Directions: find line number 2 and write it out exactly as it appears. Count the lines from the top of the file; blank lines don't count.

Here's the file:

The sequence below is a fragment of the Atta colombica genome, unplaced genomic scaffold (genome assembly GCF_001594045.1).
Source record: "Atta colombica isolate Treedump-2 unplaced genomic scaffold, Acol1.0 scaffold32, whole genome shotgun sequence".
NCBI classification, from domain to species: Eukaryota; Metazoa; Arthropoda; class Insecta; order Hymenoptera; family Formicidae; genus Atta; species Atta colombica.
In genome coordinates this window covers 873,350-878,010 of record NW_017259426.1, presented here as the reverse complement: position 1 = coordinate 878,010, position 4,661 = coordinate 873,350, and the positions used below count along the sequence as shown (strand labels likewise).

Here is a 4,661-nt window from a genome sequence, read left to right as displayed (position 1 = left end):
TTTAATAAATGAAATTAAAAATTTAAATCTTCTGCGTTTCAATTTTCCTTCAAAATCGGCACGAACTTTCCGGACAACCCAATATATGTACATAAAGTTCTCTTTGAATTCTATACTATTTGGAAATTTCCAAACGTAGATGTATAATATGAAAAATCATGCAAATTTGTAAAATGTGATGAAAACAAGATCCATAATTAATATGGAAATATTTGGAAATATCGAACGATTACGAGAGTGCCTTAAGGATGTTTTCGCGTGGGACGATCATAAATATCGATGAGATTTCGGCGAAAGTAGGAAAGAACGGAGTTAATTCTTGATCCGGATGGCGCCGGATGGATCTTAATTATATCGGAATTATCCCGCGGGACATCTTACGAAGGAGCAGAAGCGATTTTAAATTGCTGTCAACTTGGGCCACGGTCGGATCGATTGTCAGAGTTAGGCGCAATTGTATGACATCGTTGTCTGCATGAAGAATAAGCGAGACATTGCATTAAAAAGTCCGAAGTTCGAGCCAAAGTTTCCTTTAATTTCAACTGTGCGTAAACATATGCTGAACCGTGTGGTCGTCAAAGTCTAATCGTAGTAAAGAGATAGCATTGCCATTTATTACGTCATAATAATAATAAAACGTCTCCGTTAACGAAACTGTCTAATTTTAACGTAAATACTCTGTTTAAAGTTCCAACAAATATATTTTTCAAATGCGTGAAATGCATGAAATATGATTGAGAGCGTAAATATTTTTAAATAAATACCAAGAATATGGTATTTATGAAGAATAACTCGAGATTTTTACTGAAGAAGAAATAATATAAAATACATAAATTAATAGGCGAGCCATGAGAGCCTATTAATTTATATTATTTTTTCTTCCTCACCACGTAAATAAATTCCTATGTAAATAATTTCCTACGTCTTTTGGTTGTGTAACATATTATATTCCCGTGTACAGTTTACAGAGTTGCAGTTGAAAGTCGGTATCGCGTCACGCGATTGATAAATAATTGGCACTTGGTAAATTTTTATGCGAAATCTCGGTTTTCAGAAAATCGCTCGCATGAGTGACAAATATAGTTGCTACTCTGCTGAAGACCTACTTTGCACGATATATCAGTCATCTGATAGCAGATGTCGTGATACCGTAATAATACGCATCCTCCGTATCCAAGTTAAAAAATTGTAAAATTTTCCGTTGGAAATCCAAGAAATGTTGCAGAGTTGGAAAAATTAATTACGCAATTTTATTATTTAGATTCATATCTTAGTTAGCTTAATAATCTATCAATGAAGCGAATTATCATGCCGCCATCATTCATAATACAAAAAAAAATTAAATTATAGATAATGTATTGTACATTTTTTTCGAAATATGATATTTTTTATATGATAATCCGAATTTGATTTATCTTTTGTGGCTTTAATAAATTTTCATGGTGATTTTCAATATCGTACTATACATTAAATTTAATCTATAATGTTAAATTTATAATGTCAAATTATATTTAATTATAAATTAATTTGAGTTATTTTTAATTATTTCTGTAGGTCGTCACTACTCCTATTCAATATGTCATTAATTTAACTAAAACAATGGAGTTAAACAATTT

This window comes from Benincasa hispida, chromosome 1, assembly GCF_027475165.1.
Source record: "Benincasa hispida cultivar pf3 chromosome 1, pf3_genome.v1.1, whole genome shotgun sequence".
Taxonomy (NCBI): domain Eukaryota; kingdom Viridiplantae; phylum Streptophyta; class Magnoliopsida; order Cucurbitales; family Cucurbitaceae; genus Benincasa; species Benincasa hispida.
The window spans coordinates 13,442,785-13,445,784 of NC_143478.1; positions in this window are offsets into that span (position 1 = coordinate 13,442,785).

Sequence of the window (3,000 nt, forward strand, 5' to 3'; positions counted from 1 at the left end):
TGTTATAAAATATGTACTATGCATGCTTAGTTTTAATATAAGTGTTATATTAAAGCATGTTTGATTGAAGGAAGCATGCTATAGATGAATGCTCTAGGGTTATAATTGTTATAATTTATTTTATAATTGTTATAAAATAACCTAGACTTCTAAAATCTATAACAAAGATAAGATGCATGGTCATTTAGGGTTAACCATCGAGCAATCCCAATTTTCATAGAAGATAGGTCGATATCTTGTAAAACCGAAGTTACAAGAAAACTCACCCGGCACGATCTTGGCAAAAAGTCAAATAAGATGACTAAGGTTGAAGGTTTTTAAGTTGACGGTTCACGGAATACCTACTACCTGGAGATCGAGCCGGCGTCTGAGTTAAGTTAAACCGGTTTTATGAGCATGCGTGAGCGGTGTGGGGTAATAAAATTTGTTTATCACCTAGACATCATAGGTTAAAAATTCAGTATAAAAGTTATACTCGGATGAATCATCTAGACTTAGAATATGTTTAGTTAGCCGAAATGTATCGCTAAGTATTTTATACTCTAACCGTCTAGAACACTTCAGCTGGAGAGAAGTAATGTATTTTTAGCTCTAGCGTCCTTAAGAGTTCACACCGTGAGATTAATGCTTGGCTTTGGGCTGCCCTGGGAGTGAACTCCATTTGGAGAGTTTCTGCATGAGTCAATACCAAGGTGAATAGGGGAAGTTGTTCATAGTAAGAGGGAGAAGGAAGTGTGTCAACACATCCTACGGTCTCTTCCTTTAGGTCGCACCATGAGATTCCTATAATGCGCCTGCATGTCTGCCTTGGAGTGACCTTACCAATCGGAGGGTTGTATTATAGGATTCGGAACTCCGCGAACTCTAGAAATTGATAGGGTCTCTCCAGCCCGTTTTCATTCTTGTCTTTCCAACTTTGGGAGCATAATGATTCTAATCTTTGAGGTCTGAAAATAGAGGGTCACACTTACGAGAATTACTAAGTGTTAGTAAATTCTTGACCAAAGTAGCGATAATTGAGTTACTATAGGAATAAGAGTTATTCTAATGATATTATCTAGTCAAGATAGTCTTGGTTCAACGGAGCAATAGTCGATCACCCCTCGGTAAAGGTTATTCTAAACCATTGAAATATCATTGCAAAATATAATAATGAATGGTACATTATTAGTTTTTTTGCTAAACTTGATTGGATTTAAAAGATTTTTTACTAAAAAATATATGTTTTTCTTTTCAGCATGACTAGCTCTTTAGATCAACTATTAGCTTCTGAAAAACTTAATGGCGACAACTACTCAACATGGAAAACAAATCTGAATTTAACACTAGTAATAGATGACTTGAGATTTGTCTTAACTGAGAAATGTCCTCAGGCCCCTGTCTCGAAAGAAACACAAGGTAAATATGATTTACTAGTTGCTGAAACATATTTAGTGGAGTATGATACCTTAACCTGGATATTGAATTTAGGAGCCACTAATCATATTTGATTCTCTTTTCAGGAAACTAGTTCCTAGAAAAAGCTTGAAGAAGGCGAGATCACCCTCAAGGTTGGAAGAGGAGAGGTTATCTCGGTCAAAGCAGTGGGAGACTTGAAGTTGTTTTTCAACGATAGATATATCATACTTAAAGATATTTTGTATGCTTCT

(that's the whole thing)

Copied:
Source record: "Atta colombica isolate Treedump-2 unplaced genomic scaffold, Acol1.0 scaffold32, whole genome shotgun sequence".